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Old 06-03-2005, 05:40 AM
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Quote:
Originally Posted by Kuan
I can't believe they want $20 for that thing. A 20W 12v is half the price.
Is "MB" embossed somewhere on the housing?
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  #10  
Old 06-03-2005, 08:25 AM
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Quote:
Originally Posted by G-Benz
Is "MB" embossed somewhere on the housing?
Least it's not Lucas.
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  #11  
Old 06-04-2005, 12:28 PM
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Interesting calcs . .

Quote:
Originally Posted by Jim H
P1 = V1^2/R
P2 = V2^2/R
P1/P2 = V1^2/V2^2

(^ is exponent, in this case squared)

Say P1 = 7.0V, P2 = 6.0V

P1/P2 = 7x7/6x6 = 49/36 = 1.36

On 7.0V, the 6.0V lamp will consume 1.36 times its rated power, so the 30W bulb will consume 41W. It will be brighter, by about a linear ratio of 1:1.36.

Best Regards,
Jim
but not quite correct! The formula is :

Pr = E1^2/E2^2 x R2/R1

where Pr = power ratio between two dissimilar bulbs,
R2 = resistance of lower voltage bulb,
R1 = resistance of higher voltage bulb.

You can't ignore the resistance of either bulb since, as the formula shows, the resistance ratio will further worsen the power ratio because the lower rated bulb will have higher resistance. This will increase the power ratio between two dissimilar bulbs.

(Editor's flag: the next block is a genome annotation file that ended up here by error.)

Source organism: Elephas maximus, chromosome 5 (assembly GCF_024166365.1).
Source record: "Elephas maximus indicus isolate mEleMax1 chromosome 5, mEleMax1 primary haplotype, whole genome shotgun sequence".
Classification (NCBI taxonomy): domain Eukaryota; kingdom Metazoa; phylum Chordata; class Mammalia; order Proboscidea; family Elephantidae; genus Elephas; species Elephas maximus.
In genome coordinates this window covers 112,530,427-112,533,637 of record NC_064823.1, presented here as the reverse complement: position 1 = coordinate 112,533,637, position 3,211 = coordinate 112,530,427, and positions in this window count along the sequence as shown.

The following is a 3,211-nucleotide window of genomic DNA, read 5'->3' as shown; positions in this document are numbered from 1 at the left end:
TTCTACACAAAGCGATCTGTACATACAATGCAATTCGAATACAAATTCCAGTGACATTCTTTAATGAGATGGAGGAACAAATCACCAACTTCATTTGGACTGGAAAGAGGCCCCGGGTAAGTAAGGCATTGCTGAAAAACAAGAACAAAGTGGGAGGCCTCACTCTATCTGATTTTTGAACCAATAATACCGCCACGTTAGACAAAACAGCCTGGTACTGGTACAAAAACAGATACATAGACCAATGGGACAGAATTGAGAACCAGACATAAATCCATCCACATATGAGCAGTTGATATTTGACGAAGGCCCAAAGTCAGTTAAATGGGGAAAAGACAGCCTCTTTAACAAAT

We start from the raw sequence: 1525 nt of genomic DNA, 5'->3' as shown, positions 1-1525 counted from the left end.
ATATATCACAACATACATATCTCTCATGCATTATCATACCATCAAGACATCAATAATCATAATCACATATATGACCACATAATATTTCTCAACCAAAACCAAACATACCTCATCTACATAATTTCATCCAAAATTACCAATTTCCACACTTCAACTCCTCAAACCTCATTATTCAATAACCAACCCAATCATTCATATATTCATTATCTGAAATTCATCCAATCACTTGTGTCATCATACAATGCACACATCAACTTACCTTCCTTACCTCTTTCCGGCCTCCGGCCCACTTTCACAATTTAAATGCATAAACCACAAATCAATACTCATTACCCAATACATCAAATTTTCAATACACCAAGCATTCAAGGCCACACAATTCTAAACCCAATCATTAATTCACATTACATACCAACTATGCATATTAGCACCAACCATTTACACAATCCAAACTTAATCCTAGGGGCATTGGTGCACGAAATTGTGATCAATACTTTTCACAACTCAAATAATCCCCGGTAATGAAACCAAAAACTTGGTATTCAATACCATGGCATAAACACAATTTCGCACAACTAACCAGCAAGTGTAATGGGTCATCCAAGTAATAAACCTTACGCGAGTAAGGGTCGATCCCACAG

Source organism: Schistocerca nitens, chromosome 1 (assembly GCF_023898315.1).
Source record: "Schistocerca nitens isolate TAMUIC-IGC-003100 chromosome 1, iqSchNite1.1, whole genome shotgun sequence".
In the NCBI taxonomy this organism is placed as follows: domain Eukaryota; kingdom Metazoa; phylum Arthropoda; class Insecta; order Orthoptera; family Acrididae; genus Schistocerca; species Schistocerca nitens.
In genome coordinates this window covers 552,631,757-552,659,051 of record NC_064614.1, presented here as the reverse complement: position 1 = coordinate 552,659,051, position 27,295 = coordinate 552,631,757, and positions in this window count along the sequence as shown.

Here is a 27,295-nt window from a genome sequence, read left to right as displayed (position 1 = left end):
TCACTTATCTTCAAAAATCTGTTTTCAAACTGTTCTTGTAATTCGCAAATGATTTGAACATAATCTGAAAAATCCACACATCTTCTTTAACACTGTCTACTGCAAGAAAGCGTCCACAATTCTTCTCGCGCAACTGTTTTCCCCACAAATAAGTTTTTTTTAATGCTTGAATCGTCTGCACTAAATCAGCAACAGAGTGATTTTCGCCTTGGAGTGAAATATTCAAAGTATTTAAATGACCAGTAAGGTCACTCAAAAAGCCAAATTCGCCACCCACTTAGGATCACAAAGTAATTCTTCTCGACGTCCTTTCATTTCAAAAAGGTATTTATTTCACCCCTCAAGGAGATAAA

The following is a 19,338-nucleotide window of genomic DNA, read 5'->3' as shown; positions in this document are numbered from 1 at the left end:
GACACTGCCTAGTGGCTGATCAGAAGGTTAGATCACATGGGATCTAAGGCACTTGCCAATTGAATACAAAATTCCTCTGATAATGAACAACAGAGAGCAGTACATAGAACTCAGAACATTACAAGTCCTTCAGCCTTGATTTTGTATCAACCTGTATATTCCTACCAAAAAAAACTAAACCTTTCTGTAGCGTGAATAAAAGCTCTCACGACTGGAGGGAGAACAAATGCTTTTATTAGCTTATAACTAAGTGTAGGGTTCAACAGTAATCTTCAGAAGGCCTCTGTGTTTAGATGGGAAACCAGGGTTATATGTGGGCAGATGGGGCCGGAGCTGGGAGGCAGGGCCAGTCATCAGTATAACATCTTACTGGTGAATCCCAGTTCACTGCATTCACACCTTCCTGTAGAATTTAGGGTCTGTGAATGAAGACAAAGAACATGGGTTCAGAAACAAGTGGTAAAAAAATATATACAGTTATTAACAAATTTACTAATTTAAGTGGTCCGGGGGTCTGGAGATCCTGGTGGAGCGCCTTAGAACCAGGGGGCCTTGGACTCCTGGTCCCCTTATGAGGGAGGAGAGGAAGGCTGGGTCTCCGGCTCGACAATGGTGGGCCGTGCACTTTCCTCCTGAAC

So for your example of "7V" and "6V" bulbs, the resistance ratio would make the ratio equal to 1.36 x R2/R1. Thus the 'final' ratio will be larger than "1.36" by the ratio of the two bulb's resistance. The only time you can ignore the resistance ratio is when the two bulbs are equal but this a 'trivial' case.

Bottom line: the stress on the two dissimilar bulbs is greater than just the ratio of operating voltages. You need to include the resistance. But in any case, the consequence is a very short, but very bright, life.
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  #12  
Old 06-04-2005, 05:36 PM
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Quote:
Originally Posted by Kuan
I have one MR-11 6v 15 W Halogen bulb running off a 2900 mAh battery overvolted at 7v...
JimF, as I understood Kuan, he wanted to know what would happen if the voltage on the same bulb was changed from its base rating. That is what I based my formulas on, applying 7.0V to a 6.0V bulb. In such a case, I believe the formulas are correct as I wrote them.

You are correct if we introduce two voltages and two different bulbs.

Best Regards,
Jim
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  #13  
Old 06-05-2005, 12:38 AM
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Another way . .

Quote:
Originally Posted by Kuan
I have one MR-11 6v 15 W Halogen bulb running off a 2900 mAh battery overvolted at 7V.
Add a rectifier diode in series with the 7v power; it will drop the voltage by 1v so that you don't overstress the 6v bulb.

Radio Shack: 276-1141 3amp 'barrel' rectifier diode.

JimH: missed the same bulb; thought that there were two different bulbs. But the general formula can be used in any case: if the bulb is the same then R2/R1 = 1. You know that but this is just to clarify for other readers.